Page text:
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ConferencesGCWRI

Women’s Property Rights in Islam


Mohamed Hassanow Ali works with the Supreme Council of Kenya Muslim (SUPKEM) as Health Project Coordinator. He is a specialist in Humanitarian issues, with more than 14 years of experience. He is an expert in project planning, execution, monitoring and evaluation.


Northeastern Kenya is largely occupied by Somalis, most of whom are Muslim. Somalis are a patriarchal community that also practices polygamy. In northeastern Kenya there are many violations of women’s rights occurring with the majority going unreported. This is due to cultural practices that are considered religious obligations. Even though women and men are created differently in terms of physical abilities, this in no way takes away their rights. In Islam, women have the right to own property, inherit, buy, sell, transfer and bequeath. However, due to long-standing cultural practices, this right is usually violated. Wahat is a common cultural practice where the father divides his property among the sons so that nothing is left for inheritance thereby denying daughters the right to inherit and own property. There is also a common religious misinterpretation that a woman cannot own and transfer her property at her own discretion and that whatever she owns, including herself, belongs to the man.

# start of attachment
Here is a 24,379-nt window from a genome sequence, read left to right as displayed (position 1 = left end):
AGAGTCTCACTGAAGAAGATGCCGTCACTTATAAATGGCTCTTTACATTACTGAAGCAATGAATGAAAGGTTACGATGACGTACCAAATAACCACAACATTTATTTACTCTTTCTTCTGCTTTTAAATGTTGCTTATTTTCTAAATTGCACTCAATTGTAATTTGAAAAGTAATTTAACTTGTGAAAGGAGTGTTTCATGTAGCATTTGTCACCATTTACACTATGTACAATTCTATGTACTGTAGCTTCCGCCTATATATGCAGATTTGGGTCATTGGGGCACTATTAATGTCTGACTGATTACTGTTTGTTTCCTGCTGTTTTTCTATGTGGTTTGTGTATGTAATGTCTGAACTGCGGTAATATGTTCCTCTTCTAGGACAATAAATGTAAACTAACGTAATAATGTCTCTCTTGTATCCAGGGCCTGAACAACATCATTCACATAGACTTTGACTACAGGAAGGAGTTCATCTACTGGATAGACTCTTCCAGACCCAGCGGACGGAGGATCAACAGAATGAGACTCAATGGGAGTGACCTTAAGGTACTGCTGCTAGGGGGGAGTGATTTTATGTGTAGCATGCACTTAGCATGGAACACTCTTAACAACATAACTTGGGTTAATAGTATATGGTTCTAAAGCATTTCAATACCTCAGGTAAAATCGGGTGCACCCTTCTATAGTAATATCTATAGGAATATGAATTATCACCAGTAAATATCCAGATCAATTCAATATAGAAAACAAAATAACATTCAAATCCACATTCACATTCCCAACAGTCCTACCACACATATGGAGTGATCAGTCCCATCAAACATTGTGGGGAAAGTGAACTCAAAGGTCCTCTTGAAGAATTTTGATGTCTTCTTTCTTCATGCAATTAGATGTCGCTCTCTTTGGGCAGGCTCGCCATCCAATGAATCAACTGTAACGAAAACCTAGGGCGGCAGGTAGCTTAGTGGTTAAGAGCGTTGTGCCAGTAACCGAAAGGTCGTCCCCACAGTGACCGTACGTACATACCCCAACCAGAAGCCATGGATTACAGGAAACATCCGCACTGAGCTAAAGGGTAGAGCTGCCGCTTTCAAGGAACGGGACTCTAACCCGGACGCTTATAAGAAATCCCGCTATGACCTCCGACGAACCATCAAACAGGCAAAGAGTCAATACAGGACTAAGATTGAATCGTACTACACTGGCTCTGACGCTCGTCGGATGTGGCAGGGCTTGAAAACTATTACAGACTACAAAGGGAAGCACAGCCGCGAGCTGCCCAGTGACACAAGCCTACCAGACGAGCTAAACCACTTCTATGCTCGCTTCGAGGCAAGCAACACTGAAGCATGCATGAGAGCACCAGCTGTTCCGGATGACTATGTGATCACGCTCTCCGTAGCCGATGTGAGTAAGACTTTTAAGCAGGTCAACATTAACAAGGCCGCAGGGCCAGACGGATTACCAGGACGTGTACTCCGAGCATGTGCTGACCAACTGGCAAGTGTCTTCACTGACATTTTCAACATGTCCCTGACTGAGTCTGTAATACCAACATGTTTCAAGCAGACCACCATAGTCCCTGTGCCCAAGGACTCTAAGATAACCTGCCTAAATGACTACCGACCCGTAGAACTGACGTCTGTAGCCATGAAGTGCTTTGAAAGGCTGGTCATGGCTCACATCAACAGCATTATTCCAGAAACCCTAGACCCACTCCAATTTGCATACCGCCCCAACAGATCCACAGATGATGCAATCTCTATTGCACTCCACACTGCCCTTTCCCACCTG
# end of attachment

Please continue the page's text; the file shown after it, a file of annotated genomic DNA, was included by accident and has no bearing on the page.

Supreme Council of Kenya Muslims (SUPKEM) which is the umbrella body of all Muslim organizations in Kenya. The aim of SUPKEM is to carry out and carry out the obligations, duties and responsibilities that are the obligations of the Muslim community and to realize the spirit of brotherhood and unity among the Muslims in Kenya. One of our organization’s main focuses is addressing women’s rights violations such as SGBV, early marriage, FGM, domestic violence, gender discrimination and other violations.

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